Oracle Corp. (ORCL:US) shareholders should vote against the company’s independent directors at the annual meeting, Institutional Shareholder Services said, seeking to better align executives’ pay with performance.
ISS, which advises investors (ORCL:US) about corporate proxy matters, said votes should be withheld from Chairman Jeff Henley and seven independent board members, including Bruce Chizen, George Conrades and Naomi Seligman of the compensation committee as part of its proposals to revamp Oracle’s compensation policies.
Oracle, based in Redwood City, California, is tussling with labor-group Change to Win over executive pay ahead of the company’s Oct. 31 annual meeting. CtW has been pushing for the world’s largest database-software maker to adopt industry benchmarks for compensation and has said Ellison and other managers are overcompensated relative to peers, given the company’s inferior returns (ORCL:US).
“ISS recommends that shareholders withhold votes from the Chairman and nonemployee members of the board for failing to provide effective oversight of management on behalf of shareholders, as evidenced by the board’s non-responsiveness to shareholder concerns regarding executive compensation, persistent pay-for-performance misalignment, and tolerance of substantial pledging of shares by the CEO,” ISS said in a report yesterday.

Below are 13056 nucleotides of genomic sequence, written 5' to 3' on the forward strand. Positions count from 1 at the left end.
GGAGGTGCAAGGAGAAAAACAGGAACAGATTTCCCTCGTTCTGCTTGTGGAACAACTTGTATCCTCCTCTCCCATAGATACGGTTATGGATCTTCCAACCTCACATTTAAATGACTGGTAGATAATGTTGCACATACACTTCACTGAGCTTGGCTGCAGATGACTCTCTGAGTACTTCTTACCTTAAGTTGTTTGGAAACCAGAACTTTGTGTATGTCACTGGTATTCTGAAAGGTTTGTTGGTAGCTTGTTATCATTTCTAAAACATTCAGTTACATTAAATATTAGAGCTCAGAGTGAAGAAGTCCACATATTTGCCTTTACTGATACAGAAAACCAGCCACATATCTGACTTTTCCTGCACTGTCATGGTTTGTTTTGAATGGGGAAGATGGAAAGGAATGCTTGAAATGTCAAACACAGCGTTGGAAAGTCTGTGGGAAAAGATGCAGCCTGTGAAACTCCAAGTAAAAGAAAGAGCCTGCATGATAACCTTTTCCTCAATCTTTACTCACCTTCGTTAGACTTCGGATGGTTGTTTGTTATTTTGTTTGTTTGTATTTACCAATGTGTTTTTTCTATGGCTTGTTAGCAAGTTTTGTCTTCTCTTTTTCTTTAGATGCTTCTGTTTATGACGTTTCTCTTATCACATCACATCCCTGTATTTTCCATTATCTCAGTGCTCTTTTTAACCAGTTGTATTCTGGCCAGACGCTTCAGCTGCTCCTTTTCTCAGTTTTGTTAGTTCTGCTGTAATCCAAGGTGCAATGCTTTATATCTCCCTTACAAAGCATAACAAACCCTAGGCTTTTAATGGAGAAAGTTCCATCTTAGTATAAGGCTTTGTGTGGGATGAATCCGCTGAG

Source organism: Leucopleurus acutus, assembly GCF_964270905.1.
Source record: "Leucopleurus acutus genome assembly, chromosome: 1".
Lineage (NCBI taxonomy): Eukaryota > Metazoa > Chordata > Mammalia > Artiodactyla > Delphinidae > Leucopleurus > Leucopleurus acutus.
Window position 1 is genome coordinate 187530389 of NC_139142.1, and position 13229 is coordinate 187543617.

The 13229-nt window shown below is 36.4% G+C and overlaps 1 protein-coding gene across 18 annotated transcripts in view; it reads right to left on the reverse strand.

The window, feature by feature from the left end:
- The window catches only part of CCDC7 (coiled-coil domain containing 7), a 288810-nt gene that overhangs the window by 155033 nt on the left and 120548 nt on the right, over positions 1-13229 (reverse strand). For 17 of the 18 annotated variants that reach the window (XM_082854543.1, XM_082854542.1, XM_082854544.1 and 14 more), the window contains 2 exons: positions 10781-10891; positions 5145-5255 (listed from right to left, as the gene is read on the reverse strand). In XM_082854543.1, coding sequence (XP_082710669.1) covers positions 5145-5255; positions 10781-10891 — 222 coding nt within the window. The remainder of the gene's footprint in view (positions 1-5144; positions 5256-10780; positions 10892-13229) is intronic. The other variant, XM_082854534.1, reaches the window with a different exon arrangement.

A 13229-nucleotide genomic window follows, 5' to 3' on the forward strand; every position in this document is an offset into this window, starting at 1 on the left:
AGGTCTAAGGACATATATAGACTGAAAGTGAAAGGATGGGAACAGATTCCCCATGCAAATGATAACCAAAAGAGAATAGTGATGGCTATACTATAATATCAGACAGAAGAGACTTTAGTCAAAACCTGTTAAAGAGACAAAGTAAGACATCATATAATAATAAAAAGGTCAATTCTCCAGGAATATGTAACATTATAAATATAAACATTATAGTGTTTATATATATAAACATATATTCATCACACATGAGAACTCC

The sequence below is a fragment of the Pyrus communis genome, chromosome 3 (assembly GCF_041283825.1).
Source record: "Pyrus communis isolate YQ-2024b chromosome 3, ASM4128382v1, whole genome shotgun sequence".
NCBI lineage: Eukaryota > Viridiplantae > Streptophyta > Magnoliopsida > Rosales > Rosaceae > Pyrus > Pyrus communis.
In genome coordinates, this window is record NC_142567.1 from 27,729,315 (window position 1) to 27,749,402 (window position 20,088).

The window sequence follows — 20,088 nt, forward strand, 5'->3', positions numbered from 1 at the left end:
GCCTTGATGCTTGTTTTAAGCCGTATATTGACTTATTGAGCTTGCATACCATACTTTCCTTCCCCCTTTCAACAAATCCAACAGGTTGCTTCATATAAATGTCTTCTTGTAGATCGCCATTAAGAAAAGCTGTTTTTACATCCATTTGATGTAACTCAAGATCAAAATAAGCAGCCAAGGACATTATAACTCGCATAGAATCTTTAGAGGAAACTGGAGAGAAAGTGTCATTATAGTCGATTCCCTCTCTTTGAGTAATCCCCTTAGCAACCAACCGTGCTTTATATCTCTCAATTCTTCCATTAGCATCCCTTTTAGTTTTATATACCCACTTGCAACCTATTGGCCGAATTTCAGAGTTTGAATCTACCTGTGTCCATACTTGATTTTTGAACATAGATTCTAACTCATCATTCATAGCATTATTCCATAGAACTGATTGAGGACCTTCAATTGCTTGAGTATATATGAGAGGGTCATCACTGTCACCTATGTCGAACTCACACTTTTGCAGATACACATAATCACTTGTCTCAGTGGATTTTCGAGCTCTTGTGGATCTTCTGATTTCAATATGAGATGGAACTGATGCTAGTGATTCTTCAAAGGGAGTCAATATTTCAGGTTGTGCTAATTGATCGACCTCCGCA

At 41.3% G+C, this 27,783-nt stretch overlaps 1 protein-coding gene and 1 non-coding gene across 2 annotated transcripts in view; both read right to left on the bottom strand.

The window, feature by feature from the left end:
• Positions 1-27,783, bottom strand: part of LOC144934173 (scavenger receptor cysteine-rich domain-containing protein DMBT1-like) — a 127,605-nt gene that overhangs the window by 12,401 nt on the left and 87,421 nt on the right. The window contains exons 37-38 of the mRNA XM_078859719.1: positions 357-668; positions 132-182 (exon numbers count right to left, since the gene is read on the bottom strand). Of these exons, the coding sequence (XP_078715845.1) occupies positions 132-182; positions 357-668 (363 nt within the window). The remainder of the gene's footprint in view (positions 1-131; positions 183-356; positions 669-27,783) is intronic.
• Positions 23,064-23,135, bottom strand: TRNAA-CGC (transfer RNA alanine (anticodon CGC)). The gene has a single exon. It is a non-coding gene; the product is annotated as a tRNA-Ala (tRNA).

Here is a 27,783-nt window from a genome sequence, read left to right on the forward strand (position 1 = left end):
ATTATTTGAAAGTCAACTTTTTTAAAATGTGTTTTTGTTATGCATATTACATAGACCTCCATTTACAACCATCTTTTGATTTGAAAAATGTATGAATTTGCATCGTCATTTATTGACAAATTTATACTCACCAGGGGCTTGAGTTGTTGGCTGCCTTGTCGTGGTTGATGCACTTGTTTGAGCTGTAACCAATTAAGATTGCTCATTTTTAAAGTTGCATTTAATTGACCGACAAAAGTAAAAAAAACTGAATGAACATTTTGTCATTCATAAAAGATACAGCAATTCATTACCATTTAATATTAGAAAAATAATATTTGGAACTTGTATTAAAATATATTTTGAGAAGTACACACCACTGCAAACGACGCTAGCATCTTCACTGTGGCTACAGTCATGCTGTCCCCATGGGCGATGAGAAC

Deborah Hellinger, a spokeswoman for Oracle, declined to comment on the ISS report. The company’s general counsel, Dorian Daley, said earlier this month that Ellison is an “extremely valuable asset” and that Oracle is one of the “best-managed companies in the technology sector.”
ISS recommended that shareholders vote to re-elect Chief Executive Officer Larry Ellison and co-presidents Safra Catz and Mark Hurd, who aren’t independent directors.
Egan-Jones, another proxy adviser, also published a report in which it advises shareholders to vote against Oracle’s executive compensation plan, although it recommended votes for all directors.
Oracle shares (ORCL:US) fell 1.6 percent to $32.75 at the close in New York. The stock has declined 1.7 percent this year, compared with a 19 percent gain in the Standard & Poor’s 500 Index.
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